Die Hard 2 Review
“Oh we are just up to our ass in terrorists again aren't we John?”
I don't think I'd even hit my teens and as a Christmas treat my school (somewhat unbelievably) had decided to show our entire year one of two movies: Robocop or Die Hard. I'd never heard of Die Hard and desperately wanted to see Robocop, so my vote was for the former. But they picked the latter. Over two hours later, having had most of the older staff members (predominantly female) walk out, and you had a room-full of boys desperately wanting to take their shoes off and run around the building shouting “Yippee-Ki-Yay...(you know the rest)”. It was one of the best movies that I had ever seen, and still remains an absolute all-time classic action thriller. After two enjoyable sequels it seemed as though the character of John McClane (embodied by Bruce Willis, who went on to stardom off the back of it) had died with the rest of the 80s/90s action heroes, pillars of non-P.C. machismo borne of an age when kids wanted to grow up to be cops or firemen or spies and not wizards who play stupid imaginary games in posh Eton-esque schools. Stallone had 'matured', Schwarzenegger had dropped movies for politics and Willis was having a poor run of dismal bad-hair-day productions. But just when all hope appeared to have been lost, rumours of a fourth Rambo film hit the 'net. With Rocky Balboa returning Stallone to form (and proving that he was indeed capable of another Rambo escapade), the timing was perfect for a fourth Die Hard instalment. And so, twelve years after his last outing, John McClane returned to our screens, just as tough and hard to kill as he had ever been. Here we are, the same year as its release, finding the classic action collection - now a quartet (sorry, 'quadrilogy') - hitting Blu-ray just over a month before Christmas. So, are they all still any good? And is the new addition truly worthy of the Die Hard moniker?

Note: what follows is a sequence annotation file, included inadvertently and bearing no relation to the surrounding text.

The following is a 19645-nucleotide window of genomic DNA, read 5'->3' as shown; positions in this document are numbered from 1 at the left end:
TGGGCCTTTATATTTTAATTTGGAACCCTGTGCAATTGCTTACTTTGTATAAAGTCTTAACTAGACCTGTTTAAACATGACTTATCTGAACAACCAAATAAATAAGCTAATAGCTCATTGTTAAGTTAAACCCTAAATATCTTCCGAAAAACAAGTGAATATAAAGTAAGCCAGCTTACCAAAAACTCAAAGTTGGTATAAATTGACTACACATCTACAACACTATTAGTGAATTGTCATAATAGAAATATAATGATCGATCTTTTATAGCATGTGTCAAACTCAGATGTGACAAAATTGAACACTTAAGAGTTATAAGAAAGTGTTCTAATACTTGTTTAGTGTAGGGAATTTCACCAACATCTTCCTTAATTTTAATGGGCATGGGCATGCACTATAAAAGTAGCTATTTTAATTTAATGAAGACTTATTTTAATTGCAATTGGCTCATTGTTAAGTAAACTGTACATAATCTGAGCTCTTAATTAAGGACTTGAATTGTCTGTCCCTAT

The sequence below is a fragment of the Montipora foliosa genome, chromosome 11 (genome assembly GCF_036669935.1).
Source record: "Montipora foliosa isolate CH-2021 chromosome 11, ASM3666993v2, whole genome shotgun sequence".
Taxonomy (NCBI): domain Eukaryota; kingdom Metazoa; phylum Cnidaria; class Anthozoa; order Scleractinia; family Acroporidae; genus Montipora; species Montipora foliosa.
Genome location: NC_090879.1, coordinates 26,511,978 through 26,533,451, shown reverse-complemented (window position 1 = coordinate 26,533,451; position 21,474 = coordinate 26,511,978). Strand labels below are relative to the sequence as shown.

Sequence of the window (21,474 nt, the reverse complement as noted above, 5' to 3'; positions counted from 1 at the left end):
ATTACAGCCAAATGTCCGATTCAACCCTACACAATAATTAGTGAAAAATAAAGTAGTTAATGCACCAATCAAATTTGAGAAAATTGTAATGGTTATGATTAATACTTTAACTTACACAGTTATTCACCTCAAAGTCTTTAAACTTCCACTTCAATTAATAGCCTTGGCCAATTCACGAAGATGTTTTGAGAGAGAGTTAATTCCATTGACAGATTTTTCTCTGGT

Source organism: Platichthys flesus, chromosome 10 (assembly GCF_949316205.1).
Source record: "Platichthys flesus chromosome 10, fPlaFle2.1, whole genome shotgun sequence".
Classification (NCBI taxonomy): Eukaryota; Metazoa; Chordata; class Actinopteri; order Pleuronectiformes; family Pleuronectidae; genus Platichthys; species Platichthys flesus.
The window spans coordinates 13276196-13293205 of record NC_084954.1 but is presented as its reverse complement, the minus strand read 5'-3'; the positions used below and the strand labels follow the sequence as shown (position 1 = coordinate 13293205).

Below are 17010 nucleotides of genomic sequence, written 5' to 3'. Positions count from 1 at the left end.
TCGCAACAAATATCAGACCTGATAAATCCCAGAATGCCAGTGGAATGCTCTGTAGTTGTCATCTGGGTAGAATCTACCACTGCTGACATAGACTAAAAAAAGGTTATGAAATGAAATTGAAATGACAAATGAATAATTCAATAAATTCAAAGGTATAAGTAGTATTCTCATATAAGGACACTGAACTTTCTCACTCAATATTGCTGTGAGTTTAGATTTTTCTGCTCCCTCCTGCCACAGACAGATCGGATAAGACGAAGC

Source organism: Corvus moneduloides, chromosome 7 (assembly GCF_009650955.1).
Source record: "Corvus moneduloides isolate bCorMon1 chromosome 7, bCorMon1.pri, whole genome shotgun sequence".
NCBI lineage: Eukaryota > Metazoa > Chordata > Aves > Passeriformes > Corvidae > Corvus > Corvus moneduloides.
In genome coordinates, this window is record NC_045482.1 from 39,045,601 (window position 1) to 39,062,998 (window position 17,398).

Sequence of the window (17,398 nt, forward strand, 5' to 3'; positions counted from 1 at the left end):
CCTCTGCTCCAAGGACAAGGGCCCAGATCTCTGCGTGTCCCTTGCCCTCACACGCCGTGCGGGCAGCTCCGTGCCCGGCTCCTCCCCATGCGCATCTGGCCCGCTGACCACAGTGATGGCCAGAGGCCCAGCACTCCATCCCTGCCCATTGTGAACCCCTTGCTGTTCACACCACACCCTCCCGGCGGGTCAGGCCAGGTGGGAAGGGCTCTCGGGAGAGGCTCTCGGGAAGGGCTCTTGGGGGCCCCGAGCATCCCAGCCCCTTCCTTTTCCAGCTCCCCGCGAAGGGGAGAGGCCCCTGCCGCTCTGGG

“Who are you?”
“Just a fly in the ointment. The monkey in the wrench. The pain in the ass.”
It's Christmas Eve and John McClane has travelled all the way to New York to join his estranged wife and spend Christmas as a family. The wife, Holly, moved to Los Angeles because her career was taking off, and McClane stayed behind to deal with a backlog of low-lives as a cop in the NYPD. After a tentative welcome, our old-school cop finds himself an unnamed guest in Holly's workplace, the Nakatomi Plaza, a superstructure which terrorists have just decided to besiege. However, the terrorists, led by the British-accented villain Hans Gruber, have a grander scheme than merely exchanging hostages for the freedom of incarcerated colleagues, and it all comes down to money. The fly in their ointment is McClane, who manages to take on the armed group single-handedly, and pick them off one by one in a bid to keep the hostages - including his wife - alive.